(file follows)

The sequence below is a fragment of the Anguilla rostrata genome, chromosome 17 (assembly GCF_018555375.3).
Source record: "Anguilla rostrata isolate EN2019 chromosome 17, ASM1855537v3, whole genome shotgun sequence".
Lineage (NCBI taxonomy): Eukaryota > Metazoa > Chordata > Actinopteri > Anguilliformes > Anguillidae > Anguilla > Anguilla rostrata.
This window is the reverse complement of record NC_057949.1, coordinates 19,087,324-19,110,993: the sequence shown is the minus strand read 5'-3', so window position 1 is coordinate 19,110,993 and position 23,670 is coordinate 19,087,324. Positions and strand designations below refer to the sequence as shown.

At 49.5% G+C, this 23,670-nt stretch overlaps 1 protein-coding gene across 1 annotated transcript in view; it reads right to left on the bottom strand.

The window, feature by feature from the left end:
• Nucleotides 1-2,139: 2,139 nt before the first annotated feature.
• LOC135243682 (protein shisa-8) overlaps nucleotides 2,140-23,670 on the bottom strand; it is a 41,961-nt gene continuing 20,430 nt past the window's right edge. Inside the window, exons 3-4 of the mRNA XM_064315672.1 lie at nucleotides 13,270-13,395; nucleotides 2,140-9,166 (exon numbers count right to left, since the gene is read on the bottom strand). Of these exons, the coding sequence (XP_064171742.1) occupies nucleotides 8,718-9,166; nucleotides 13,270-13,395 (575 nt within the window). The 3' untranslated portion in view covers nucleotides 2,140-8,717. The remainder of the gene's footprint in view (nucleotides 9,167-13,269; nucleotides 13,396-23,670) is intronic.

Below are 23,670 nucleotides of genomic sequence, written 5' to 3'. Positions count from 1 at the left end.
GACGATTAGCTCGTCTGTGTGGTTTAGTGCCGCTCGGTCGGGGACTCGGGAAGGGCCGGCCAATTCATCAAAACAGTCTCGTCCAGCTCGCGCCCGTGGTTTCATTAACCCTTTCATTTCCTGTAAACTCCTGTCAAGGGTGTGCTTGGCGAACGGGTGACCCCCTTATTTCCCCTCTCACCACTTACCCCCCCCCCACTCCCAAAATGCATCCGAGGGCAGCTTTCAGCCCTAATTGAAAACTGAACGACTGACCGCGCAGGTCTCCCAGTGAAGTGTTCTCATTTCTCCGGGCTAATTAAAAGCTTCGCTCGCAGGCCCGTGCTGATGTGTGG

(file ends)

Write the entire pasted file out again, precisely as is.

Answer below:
The sequence below is a fragment of the Anguilla rostrata genome, chromosome 17 (assembly GCF_018555375.3).
Source record: "Anguilla rostrata isolate EN2019 chromosome 17, ASM1855537v3, whole genome shotgun sequence".
Lineage (NCBI taxonomy): Eukaryota > Metazoa > Chordata > Actinopteri > Anguilliformes > Anguillidae > Anguilla > Anguilla rostrata.
This window is the reverse complement of record NC_057949.1, coordinates 19,087,324-19,110,993: the sequence shown is the minus strand read 5'-3', so window position 1 is coordinate 19,110,993 and position 23,670 is coordinate 19,087,324. Positions and strand designations below refer to the sequence as shown.

At 49.5% G+C, this 23,670-nt stretch overlaps 1 protein-coding gene across 1 annotated transcript in view; it reads right to left on the bottom strand.

The window, feature by feature from the left end:
• Nucleotides 1-2,139: 2,139 nt before the first annotated feature.
• LOC135243682 (protein shisa-8) overlaps nucleotides 2,140-23,670 on the bottom strand; it is a 41,961-nt gene continuing 20,430 nt past the window's right edge. Inside the window, exons 3-4 of the mRNA XM_064315672.1 lie at nucleotides 13,270-13,395; nucleotides 2,140-9,166 (exon numbers count right to left, since the gene is read on the bottom strand). Of these exons, the coding sequence (XP_064171742.1) occupies nucleotides 8,718-9,166; nucleotides 13,270-13,395 (575 nt within the window). The 3' untranslated portion in view covers nucleotides 2,140-8,717. The remainder of the gene's footprint in view (nucleotides 9,167-13,269; nucleotides 13,396-23,670) is intronic.

Below are 23,670 nucleotides of genomic sequence, written 5' to 3'. Positions count from 1 at the left end.
GACGATTAGCTCGTCTGTGTGGTTTAGTGCCGCTCGGTCGGGGACTCGGGAAGGGCCGGCCAATTCATCAAAACAGTCTCGTCCAGCTCGCGCCCGTGGTTTCATTAACCCTTTCATTTCCTGTAAACTCCTGTCAAGGGTGTGCTTGGCGAACGGGTGACCCCCTTATTTCCCCTCTCACCACTTACCCCCCCCCCACTCCCAAAATGCATCCGAGGGCAGCTTTCAGCCCTAATTGAAAACTGAACGACTGACCGCGCAGGTCTCCCAGTGAAGTGTTCTCATTTCTCCGGGCTAATTAAAAGCTTCGCTCGCAGGCCCGTGCTGATGTGTGG